093: Boston Speaks Up with Stephanie Roulic, Startup Boston founder and CEO
<iframe width="439" height="780" src="https://www.youtube.com/embed/OQSWlOS7xT0" title="The First Startup Boston Week" frameborder="0" allow="accelerometer; autoplay; clipboard-write; encrypted-media; gyroscope; picture-in-picture; web-share" allowfullscreen></iframe>Boston Speaks Up (BSU) is a podcast owned and operated by Value Creation Labs.
Stephanie Roulic is the founder and CEO of Startup Boston where she’s become a driving force behind Boston's startup ecosystem. Through Startup Boston, Roulic is on a mission to bring networking opportunities that bridge connections between people from different industries and companies from all stages. She leads a team of dedicated volunteers who are all aligned in fulfilling Startup Boston’s vision to establish a more connected Boston business ecosystem.
Since co-founding the martech company nDash in 2016, she recognized the need for meaningful connections in the local startup community. This led her to also launch Startup Boston Week in 2017, an annual event that brings together thousands of attendees and hundreds of speakers, including industry luminaries such as Brian Halligan and Jules Pieri.
Throughout her journey, Roulic's leadership and passion have shone brightly. From being the first non-engineering hire and employee number 11 at Goldcast, she built out and managed customer success and support teams. She's played an instrumental role at MassChallenge and nDash as well, demonstrating her expertise in community-building and client support. Her accomplishments extend to education where she advises Suffolk University's Management & Entrepreneurship Career Community Advisory Group.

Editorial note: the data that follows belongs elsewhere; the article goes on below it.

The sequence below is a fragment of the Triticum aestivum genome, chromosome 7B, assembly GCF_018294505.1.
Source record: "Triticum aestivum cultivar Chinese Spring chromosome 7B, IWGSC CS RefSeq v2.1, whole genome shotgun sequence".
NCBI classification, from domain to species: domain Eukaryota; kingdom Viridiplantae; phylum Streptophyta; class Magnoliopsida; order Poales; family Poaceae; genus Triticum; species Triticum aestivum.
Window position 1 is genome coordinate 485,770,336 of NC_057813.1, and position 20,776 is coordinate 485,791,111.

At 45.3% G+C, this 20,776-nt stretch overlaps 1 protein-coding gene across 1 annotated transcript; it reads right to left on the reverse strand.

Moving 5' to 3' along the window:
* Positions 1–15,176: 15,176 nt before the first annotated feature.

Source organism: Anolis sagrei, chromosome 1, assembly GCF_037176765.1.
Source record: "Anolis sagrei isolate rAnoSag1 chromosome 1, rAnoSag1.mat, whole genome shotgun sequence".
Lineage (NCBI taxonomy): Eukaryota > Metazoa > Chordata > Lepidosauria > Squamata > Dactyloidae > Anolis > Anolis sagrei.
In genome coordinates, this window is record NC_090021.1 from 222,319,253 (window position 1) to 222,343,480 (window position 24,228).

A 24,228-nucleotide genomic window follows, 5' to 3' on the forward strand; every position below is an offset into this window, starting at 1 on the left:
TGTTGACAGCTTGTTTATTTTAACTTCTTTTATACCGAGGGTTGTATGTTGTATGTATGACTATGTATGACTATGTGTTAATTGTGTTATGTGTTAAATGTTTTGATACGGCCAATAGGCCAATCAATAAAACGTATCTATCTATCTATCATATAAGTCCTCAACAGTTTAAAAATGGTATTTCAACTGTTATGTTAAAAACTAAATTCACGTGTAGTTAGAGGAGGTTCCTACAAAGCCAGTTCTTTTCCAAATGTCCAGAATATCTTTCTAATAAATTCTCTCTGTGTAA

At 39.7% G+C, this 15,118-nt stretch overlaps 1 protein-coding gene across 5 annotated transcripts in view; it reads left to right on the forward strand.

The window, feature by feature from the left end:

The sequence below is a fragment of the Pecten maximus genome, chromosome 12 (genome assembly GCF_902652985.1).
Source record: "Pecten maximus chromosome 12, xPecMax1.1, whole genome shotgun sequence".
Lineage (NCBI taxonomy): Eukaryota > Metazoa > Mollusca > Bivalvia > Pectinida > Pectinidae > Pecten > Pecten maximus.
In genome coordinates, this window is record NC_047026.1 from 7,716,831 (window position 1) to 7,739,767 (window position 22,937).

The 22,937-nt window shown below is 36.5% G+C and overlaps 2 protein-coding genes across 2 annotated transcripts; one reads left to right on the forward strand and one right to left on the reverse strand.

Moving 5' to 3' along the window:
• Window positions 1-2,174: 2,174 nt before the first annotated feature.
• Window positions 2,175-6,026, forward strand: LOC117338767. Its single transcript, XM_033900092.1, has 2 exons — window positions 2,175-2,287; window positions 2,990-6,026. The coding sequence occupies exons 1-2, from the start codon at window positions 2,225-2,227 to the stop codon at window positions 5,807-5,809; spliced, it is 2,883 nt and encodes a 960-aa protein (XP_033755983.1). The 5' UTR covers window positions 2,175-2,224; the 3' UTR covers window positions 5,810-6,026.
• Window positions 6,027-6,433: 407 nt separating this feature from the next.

In 2022, her efforts with Startup Boston were recognized by the Boston Business Journal as she was named one of BBJ’s 2022 40 Under 40 Honorees; and prior to that was named to BBJ’s Power 50 for 2020. Her strategic prowess is evident in securing sponsorships, developing onboarding strategies, and creating year-round initiatives and events. With a commitment to diversity, her leadership has resulted in Startup Boston Week drawing a majority representation of women and people of color among speakers.
Roulic's journey began with a Bachelor's degree in Communication and Media Studies from the University of Massachusetts Amherst. Her dedication to her craft and community led her to embrace roles at Geek Girl, where she served as Program Coordinator as a dedicated volunteer. From nDash's inception to the birth of Startup Boston, Stephanie Roulic's profound impact on Boston's startup ecosystem is truly commendable.
Here’s a video teaser from the episode:
Where did you grow up and how would you describe your childhood?
I grew up in Billerica, Massachusetts, which is North of Boston. I was a pretty big loner and spent most of my time writing stories and reading books. I also really loved planning imaginary summer camps and future school curriculum - something about planning a schedule and layout of what could potentially turn into a real thing was exciting. Looking back, it definitely makes sense that Startup Boston Week would have been something I took on planning!